The Obama Administration’s campaign to reassign broadcast spectrum for wireless broadband is now focused on securing congressional authorization for incentive auctions. The White House today hosted an summit on the issue, inviting a bevy of economists, FCC Chief Julius Genachowski and no broadcasters.Ã¯Â»Â¿
Proving yet again that where there’s a will, there’s a way, the FCC has announced that it is proceeding with incentive auctions “promptly”. This is noteworthy, of course, because Congress still hasn’t gotten around to authorizing the sharing of auction proceeds — and the conventional wisdom has been that, without such authority, incentive auctions were a non-starter.
The FCC plan to reclaim a big block of broadcast spectrum is the most critical issue facing broadcasters in the past three decades. So it’s perplexing that they chose this time to shut down MSTV, their longtime spectrum policy lobby, and to diss NAB’s top tech exec. Those moves raise the stakes in NAB’s hiring of a new EVP of technology. The right person keeps broadcasting in the game. The wrong person puts it on the same grim road as newspapers.
A pair of broadcast executives made a pitch in Washington Thursday night for the value of local broadcasting in the face of government calls for them to give up spectrum for wireless broadband. “The work that local stations do in this country is extraordinary and should not be taken for granted,” said David Barrett, president of Hearst TV, which owns 29 TV stations. In addition, Raycom News VP Susana Schuler said broadcasters are best positioned to feed growing news appetite.
Sens. Mark R. Warner and Roger Wicker Wednesday introduced a bill that would require federal agencies to provide more information on spectrum relocation projects at the outset, and would create a technical review panel to help develop relocation plans and provide for spectrum sharing during a transition.
A coalition of television station operators, including operators of religious and low-power stations, is preparing to stand firm to protect spectrum in the face of the FCC’s desire to repurpose parts of the television band for wireless broadband delivery.
The House Communications & Technology Subcommittee is not expected to hold a planned hearing on the FCC-administration’s spectrum reclamation plans next week, according to sources inside and outside the House Energy & Commerce Committee.
The NAB president says broadcasters are willing to volunteer spectrum, but won’t be put in a degraded position on the TV band.
Sen. John Kerry (D-Mass.), chairman of the Senate Communications Subcommittee, and Rep. Olympia Snowe (R-Maine) introduced a bill that would authorize incentive auctions and require the FCC and NTIA to conduct a spectrum inventory. It would allow the FCC to determine how much to compensate broadcasters for giving up spectrum, but would also try to prevent speculation in those licenses.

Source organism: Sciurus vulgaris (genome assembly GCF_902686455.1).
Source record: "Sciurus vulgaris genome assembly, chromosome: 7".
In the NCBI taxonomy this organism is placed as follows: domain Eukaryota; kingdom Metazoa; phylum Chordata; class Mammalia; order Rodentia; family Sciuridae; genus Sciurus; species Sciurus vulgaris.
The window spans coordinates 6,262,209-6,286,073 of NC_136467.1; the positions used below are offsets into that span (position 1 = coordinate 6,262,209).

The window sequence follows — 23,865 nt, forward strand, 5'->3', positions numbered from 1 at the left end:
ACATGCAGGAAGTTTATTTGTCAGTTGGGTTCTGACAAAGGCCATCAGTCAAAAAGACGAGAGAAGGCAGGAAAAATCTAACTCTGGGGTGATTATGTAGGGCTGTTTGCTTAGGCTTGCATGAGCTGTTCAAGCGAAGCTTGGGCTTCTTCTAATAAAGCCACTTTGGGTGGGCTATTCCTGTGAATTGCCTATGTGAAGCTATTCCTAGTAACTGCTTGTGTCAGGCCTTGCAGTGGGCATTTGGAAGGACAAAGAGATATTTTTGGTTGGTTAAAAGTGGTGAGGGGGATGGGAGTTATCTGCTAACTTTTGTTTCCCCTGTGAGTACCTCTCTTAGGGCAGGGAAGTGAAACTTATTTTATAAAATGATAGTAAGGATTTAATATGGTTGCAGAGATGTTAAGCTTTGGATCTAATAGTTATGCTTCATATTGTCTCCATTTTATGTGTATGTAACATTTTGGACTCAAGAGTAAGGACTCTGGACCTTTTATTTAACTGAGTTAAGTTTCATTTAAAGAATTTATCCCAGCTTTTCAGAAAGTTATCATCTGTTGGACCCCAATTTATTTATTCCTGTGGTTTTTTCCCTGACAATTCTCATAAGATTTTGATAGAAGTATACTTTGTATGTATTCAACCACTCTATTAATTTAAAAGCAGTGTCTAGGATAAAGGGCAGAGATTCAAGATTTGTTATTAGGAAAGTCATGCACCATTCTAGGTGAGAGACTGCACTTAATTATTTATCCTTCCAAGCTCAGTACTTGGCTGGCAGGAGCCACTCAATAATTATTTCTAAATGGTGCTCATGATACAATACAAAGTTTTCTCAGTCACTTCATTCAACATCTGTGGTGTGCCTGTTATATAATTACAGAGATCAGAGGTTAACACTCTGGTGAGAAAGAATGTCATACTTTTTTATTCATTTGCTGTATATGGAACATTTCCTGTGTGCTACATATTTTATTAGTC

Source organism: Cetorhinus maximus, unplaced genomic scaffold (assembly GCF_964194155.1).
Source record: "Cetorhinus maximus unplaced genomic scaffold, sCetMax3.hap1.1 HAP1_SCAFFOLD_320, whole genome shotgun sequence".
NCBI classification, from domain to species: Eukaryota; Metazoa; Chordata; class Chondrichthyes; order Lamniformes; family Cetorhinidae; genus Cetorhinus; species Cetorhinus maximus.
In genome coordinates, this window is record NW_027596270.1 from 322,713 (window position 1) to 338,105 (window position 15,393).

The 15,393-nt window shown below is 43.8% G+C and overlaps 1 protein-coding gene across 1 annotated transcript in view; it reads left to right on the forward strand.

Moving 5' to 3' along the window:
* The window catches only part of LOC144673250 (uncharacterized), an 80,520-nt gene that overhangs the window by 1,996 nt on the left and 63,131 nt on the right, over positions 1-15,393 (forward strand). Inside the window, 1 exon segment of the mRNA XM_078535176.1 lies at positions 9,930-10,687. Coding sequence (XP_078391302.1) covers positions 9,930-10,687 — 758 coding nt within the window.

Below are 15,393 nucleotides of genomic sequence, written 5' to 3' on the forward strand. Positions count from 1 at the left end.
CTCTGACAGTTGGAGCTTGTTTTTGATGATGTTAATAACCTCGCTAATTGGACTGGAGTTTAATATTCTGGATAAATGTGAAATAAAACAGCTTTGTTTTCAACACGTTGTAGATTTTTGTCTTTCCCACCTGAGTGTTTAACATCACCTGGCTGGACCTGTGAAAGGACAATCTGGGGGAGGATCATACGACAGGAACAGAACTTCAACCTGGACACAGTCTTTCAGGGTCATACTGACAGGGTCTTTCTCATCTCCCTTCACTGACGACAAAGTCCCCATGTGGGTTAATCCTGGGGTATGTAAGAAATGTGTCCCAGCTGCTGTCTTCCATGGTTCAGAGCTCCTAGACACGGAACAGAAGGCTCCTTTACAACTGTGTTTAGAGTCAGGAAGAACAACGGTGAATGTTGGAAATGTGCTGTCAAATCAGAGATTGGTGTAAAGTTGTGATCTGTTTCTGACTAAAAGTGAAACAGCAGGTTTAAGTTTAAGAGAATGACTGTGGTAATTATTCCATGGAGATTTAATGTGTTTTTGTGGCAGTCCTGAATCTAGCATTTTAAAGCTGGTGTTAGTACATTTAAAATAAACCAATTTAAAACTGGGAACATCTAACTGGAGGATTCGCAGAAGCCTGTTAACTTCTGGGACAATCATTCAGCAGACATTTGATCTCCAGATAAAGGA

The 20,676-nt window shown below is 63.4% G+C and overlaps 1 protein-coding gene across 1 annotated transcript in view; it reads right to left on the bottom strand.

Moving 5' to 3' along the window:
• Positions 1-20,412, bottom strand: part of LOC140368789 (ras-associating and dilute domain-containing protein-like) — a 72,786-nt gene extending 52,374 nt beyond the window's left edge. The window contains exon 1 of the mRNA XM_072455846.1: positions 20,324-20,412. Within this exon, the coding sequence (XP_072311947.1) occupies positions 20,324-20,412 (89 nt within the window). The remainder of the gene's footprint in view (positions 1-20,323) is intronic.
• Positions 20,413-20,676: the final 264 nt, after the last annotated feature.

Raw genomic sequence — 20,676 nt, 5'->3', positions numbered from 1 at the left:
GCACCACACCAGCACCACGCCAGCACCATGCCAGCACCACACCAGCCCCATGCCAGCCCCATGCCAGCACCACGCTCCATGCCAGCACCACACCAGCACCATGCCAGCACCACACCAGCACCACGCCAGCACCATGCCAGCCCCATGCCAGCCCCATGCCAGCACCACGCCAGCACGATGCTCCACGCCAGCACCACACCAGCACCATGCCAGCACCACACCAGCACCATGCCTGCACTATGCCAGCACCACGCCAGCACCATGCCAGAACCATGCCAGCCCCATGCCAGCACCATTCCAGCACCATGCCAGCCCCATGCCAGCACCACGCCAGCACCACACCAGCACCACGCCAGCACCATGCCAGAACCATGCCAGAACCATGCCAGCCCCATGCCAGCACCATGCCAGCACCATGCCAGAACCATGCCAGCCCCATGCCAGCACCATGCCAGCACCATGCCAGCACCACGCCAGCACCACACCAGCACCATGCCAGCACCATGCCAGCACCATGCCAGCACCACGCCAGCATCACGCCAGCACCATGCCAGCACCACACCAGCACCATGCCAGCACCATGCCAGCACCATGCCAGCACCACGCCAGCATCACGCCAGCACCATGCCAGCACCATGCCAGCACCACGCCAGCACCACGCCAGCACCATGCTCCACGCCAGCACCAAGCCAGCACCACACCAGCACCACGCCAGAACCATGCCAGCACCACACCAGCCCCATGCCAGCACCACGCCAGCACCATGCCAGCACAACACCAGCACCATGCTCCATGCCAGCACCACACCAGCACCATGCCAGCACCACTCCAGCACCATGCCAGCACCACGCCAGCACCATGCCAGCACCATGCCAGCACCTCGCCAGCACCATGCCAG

The likelihood of federal spectrum auctions is having a two-pronged effect: leading some buyers to look for low-priced stations to buy in the hopes of cashing out from the auction proceeds; and causing some struggling smaller-market and public stations that could use money now to put themselves on the block.
Buried in President Obama’s 2012 budget is an item that could alter the way people look at the term “voluntary,” at least when it comes to the proposed spectrum auctions for broadcast spectrum. “To promote efficient use of the electromagnetic spectrum, the administration proposes to provide the FCC with new authority to use other economic mechanisms, such as fees, as a spectrum management tool,” the budget says. “FCC would be authorized to set user fees on unauctioned spectrum licenses and could be used in instances where incentive auctions are not appropriate.”
The congressman grills FCC Chairman Julius Genachowski and isn’t satisfied with the chairman’s answers on just how voluntary FCC’s proposed spectrum auction plan for broadcasters is. “I have dark suspicions,” he says.
The CTIA-The Wireless Association and Consumer Electronics Association submitted a white paper to the FCC that says the commission’s proposed TV spectrum auction will help balance the federal budget by contributing more than $33 billion.
As far as the commission’s concerned, it’s apparently all systems go and full speed ahead with the effort to encourage TV broadcasters to relinquish their spectrum so that it can be used to further the National Broadband Plan. The latest evidence of this is the commission’s plan to offer webinars for stations to explain, it says, “the financial opportunities offered by voluntary incentive auctions” and answer questions, including ones on “the need to repack the remaining television channels following the auction.”
Reaction poured in Thursday following delivery of President Obama’s speech in Michigan promoting his national wireless plan, which aims to reclaim enough spectrum from broadcasters and others to get 4G wireless broadband service to 98% of America within five years. NAB won’t oppose, but says broadcasters and viewers should be “held harmless.”
President Obama is to unveil a plan today to bring wireless high-speed Internet access to all Americans, a goal the administration says is key to the country’s ability to compete globally in the years to come.